Deepwater Wind agrees to pay town consultant fees

Mon, 07/13/2009 - 4:15am

07/11/09 - Executives from wind farm developer Deepwater Wind agreed Monday to cover the cost of town consultants to study the impacts of a wind farm three miles southeast of Block Island. How much the private company would provide was left undetermined, but Managing Director Jim Lanard said during a Town Council meeting that the money would come with “no strings attached.”

The consultants would formulate a town position as Deepwater moves through a hearing process at the state Public Utilities Commission. Lanard agreed with First Warden Kim Gaffett’s view that the town should not incur costs to study a farm project that the state initiated. He added that it was common for utility companies to pay for town consultants when proposing a major project.

Deepwater envisions the farm of five to eight turbines sitting about three miles off the coast and including a tie-in to the island and the mainland. Deepwater executives told the council that through a complex series of sales agreements island customers would end up with electricity rates cheaper than they pay now. [See related article on Page 4.]

And while there is little dispute that most residents want lower electric bills — island customers paid the highest electric rates in the nation last summer — whether or not residents want turbines viewable from their homes is another matter.

Resident Sean McGarry warned the council that not everyone favored the project and the council should wait for the results of a town-conducted survey before throwing its weight behind the farm and another, larger one, 15 miles to the east.

“I think everyone’s just waiting for an ad in the paper that says ‘voice your opposition here,’” McGarry said.

He and Block Island Power Co. owner Cliff McGinnes Sr. also cautioned that accepting Deepwater money may lead residents to perceive that the town consultants’ work as biased in favor of the company. Gaffett and Lanard insisted the entities would establish parameters to ensure the neutrality of the advice. A similar process is already used when major developments come before the Planning and Zoning boards. The boards may compel the developer to pay a town consultant to provide an objective overview of the proposal.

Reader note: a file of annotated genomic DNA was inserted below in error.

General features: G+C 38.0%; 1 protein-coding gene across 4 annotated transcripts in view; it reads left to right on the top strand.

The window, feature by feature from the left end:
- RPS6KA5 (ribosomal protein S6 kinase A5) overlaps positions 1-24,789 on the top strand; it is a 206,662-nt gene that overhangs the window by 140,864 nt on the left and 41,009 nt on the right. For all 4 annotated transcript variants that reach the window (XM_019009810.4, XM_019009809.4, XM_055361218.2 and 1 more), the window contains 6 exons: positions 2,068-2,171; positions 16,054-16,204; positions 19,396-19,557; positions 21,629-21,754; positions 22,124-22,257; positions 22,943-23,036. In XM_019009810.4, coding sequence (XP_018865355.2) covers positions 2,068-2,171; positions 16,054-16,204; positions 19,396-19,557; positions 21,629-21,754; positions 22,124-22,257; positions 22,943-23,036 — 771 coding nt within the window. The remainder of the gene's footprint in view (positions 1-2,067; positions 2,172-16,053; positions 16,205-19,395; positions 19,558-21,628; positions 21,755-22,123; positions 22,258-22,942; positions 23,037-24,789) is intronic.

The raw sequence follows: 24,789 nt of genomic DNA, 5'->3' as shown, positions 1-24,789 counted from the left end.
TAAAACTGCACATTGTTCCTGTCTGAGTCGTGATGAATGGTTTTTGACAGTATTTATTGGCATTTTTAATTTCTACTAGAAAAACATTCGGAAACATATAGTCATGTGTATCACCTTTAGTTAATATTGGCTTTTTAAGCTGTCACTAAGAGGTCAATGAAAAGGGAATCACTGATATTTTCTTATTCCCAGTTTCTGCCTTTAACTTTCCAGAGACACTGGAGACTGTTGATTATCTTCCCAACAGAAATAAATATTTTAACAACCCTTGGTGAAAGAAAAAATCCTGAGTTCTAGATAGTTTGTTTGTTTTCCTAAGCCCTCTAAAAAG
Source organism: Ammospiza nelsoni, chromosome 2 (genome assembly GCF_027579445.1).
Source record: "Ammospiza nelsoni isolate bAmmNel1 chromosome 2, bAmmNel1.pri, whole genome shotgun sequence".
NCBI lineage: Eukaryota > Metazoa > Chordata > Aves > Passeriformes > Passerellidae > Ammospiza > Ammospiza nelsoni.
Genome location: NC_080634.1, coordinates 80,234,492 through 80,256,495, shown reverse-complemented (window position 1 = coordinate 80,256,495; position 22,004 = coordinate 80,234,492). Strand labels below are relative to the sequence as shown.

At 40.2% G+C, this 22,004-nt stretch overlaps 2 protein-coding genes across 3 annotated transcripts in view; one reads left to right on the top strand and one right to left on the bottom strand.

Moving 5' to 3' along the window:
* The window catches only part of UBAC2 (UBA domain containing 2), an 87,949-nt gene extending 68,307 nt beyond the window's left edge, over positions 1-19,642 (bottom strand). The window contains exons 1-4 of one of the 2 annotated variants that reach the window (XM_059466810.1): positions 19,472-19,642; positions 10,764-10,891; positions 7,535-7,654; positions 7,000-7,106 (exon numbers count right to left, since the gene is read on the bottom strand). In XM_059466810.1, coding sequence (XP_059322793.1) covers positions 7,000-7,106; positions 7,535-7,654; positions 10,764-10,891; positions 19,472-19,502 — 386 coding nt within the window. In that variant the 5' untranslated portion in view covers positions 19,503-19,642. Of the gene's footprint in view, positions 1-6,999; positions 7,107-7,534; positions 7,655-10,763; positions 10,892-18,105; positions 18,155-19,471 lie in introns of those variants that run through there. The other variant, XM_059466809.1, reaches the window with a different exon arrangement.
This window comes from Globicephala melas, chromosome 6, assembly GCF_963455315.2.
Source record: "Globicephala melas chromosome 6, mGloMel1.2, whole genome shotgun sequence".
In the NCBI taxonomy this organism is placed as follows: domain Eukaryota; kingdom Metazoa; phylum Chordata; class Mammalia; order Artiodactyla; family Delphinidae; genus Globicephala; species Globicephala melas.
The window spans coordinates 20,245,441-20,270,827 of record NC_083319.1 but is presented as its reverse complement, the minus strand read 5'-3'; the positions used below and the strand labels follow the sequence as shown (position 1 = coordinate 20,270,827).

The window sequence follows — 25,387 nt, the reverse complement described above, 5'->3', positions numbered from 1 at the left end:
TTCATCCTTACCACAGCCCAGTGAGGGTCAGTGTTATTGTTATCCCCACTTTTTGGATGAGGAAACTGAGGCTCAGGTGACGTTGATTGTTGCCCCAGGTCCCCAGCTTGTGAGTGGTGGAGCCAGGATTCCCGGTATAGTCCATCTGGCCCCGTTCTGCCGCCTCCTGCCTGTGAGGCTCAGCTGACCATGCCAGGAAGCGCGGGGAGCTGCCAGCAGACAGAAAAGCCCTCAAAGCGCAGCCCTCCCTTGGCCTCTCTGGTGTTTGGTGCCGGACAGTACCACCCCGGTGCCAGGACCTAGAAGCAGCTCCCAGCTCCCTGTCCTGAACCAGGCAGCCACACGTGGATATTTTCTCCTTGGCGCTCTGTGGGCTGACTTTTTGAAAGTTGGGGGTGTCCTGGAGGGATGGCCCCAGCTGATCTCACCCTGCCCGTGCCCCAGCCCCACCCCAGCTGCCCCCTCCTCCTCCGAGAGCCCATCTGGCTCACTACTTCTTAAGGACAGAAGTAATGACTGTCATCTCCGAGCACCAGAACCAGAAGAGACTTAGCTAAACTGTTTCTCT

As for the exact amount Deepwater would contribute, Lanard said outside of the meeting that the company would wait for consultants to provide the town estimates for the cost of their services.

Apartments allowed over restaurants

In a unanimous decision, the council amended the zoning ordinance to allow apartments over restaurants, with the caveat that 40 percent of the apartments be designated for seasonal or year-round employees.

The Planning Board said the change could encourage the development of employee housing and a village-type community in town. The board recommended the change after it could not find a legal avenue for the owner of the Fishead building to create two apartments above a new restaurant.

Although the amendment passed, councilors expressed some trepidation about removing the requirement that property owners hold 20,000 square feet of land for each apartment. The council ultimately voted to strike the clause, but it left some worrying that it would lead to dense developments.

There was also concern that the new amendment could complicate matters in situations such as the vacant Surf Hotel. Land Use Solicitor Don Packer said a developer looking to renovate the Surf as a restaurant on the first floor with residences above might need to set aside 40 percent of the units as employee housing depending on the specific plan. While councilors worried that might scare off a potential buyer, the worries were not enough to scuttle the amendment.

Besides, Packer said, the new owner could always ask the Town Council to grant a planned development, which creates a special set of rules specifically for one project.

Other business

• Fire Chief Kirk Littlefield told the council that the department planned to apply for a grant from the Federal Emergency Management Agency that would cover the entire cost of rebuilding the Fire Barn. Littlefield said the building’s floor is sinking and its ceiling cracked. He also hopes to build a new dispatch operations center, construct showers for firefighters and install public restrooms.

• The council agreed to sponsor the annual Mary D. Ball. The ball, scheduled for August 1 at the Narragansett Inn, raises money for the fund that assists island residents facing financial difficultly.

• The council set a public hearing for September 16 to discuss changes to the zoning ordinance that would adjust the formula governing building lot coverage for houses on small lots of record.